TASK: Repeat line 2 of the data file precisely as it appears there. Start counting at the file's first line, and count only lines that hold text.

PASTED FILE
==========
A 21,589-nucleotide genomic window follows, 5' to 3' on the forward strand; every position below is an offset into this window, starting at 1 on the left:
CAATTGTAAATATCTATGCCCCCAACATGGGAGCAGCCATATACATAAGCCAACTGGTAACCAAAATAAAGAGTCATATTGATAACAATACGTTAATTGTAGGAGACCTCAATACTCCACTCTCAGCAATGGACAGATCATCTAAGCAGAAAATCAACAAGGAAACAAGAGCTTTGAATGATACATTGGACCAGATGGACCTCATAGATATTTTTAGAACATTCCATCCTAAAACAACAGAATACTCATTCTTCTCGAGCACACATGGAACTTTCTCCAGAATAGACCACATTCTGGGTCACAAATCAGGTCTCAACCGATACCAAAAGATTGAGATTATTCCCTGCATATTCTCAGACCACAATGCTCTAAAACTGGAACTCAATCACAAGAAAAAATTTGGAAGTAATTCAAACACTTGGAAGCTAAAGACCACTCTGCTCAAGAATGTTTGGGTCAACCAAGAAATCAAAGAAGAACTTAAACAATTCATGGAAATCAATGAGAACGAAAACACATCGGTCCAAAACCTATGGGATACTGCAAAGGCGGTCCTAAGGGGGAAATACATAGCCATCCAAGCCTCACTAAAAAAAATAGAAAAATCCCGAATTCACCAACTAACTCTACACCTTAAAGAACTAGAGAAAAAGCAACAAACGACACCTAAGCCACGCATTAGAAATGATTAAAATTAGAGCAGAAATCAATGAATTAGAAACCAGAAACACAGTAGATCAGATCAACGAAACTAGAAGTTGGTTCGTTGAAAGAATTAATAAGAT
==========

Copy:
CAATTGTAAATATCTATGCCCCCAACATGGGAGCAGCCATATACATAAGCCAACTGGTAACCAAAATAAAGAGTCATATTGATAACAATACGTTAATTGTAGGAGACCTCAATACTCCACTCTCAGCAATGGACAGATCATCTAAGCAGAAAATCAACAAGGAAACAAGAGCTTTGAATGATACATTGGACCAGATGGACCTCATAGATATTTTTAGAACATTCCATCCTAAAACAACAGAATACTCATTCTTCTCGAGCACACATGGAACTTTCTCCAGAATAGACCACATTCTGGGTCACAAATCAGGTCTCAACCGATACCAAAAGATTGAGATTATTCCCTGCATATTCTCAGACCACAATGCTCTAAAACTGGAACTCAATCACAAGAAAAAATTTGGAAGTAATTCAAACACTTGGAAGCTAAAGACCACTCTGCTCAAGAATGTTTGGGTCAACCAAGAAATCAAAGAAGAACTTAAACAATTCATGGAAATCAATGAGAACGAAAACACATCGGTCCAAAACCTATGGGATACTGCAAAGGCGGTCCTAAGGGGGAAATACATAGCCATCCAAGCCTCACTAAAAAAAATAGAAAAATCCCGAATTCACCAACTAACTCTACACCTTAAAGAACTAGAGAAAAAGCAACAAACGACACCTAAGCCACGCATTAGAAATGATTAAAATTAGAGCAGAAATCAATGAATTAGAAACCAGAAACACAGTAGATCAGATCAACGAAACTAGAAGTTGGTTCGTTGAAAGAATTAATAAGAT